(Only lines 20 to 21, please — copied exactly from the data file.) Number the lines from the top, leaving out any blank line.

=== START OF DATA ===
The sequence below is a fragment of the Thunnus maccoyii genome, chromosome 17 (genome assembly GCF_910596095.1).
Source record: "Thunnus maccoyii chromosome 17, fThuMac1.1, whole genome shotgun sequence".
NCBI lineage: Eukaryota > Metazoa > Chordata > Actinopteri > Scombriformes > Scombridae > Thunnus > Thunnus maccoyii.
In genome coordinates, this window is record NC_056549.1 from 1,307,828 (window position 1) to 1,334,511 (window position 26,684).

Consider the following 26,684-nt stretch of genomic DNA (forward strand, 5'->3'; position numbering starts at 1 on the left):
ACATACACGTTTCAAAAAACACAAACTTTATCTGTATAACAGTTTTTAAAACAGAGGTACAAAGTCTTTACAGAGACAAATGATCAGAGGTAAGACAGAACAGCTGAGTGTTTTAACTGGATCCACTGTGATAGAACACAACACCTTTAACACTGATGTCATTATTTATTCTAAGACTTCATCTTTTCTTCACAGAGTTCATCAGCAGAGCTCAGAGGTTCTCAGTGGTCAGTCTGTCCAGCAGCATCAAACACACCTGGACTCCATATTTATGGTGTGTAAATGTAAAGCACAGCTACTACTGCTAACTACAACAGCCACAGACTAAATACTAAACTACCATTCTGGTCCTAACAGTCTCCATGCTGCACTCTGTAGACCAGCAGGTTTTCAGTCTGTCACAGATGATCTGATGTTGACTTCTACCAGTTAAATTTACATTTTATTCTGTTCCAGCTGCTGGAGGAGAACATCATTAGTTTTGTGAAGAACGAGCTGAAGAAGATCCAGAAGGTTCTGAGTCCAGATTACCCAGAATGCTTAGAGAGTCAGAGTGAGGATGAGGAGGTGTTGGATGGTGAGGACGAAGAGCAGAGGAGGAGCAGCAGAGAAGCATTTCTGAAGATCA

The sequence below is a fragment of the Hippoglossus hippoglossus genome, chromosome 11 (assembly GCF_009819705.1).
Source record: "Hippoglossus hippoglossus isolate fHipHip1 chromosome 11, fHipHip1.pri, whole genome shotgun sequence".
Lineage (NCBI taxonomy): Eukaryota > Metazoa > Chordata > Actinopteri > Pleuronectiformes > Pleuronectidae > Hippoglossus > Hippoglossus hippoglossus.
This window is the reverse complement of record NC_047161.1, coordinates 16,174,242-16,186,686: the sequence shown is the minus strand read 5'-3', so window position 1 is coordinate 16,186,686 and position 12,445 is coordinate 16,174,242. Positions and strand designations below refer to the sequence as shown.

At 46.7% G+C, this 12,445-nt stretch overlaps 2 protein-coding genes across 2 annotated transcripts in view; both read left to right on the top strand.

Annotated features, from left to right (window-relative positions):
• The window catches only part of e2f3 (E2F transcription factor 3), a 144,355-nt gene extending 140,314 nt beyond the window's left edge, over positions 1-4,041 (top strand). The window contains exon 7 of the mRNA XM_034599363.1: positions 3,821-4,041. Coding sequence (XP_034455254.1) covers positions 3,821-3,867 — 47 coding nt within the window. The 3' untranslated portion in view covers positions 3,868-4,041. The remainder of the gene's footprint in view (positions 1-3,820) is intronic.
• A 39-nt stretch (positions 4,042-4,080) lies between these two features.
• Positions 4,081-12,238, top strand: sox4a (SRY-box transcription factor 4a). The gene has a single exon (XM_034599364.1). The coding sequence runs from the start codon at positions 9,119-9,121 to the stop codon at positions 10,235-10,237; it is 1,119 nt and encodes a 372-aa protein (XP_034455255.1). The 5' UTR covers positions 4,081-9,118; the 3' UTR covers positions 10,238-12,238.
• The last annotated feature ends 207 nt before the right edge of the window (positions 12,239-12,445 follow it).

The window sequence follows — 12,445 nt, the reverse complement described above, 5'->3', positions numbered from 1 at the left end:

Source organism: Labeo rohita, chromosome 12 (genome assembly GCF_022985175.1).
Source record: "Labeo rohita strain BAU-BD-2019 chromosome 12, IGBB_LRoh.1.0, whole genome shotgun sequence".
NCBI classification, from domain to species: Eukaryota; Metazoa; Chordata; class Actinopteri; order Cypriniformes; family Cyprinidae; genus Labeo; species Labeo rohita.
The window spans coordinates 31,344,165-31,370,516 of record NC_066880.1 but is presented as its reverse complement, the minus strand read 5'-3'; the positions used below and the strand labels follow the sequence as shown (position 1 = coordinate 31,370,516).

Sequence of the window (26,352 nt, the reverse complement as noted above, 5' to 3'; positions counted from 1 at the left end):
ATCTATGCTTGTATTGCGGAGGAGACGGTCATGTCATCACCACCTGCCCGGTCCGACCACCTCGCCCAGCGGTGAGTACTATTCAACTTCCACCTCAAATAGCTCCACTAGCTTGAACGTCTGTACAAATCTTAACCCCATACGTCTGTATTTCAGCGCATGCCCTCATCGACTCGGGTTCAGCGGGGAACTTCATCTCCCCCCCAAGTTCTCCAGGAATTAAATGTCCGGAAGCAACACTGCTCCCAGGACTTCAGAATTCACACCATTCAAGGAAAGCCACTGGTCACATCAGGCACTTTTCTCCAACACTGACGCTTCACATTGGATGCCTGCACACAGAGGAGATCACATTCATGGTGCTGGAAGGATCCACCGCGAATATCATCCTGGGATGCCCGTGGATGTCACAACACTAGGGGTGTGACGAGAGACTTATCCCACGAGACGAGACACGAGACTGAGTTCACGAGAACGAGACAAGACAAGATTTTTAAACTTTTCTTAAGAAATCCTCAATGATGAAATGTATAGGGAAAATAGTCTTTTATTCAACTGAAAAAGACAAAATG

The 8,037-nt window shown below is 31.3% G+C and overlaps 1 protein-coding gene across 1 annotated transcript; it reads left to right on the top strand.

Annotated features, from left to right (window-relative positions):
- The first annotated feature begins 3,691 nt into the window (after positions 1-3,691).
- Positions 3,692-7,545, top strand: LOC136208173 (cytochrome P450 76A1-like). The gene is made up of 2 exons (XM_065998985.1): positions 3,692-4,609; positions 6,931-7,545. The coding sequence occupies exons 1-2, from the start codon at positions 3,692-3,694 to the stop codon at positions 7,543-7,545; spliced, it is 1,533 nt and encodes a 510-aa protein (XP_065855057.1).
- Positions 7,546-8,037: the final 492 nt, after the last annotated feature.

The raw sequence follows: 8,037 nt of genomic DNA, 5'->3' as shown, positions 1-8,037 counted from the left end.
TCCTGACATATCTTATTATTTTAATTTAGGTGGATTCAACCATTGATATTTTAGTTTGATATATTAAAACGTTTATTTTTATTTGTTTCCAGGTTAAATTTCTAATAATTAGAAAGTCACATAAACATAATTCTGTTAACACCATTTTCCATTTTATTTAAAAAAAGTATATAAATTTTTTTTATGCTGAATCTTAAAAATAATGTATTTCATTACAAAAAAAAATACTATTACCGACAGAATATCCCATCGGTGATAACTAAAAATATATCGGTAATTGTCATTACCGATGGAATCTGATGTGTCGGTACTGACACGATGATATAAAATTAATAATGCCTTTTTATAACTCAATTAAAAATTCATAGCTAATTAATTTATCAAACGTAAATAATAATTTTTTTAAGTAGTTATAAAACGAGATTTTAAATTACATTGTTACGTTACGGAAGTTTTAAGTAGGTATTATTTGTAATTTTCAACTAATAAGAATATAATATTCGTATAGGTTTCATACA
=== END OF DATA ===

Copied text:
NCBI classification, from domain to species: Eukaryota; Metazoa; Chordata; class Actinopteri; order Cypriniformes; family Cyprinidae; genus Labeo; species Labeo rohita.
The window spans coordinates 31,344,165-31,370,516 of record NC_066880.1 but is presented as its reverse complement, the minus strand read 5'-3'; the positions used below and the strand labels follow the sequence as shown (position 1 = coordinate 31,370,516).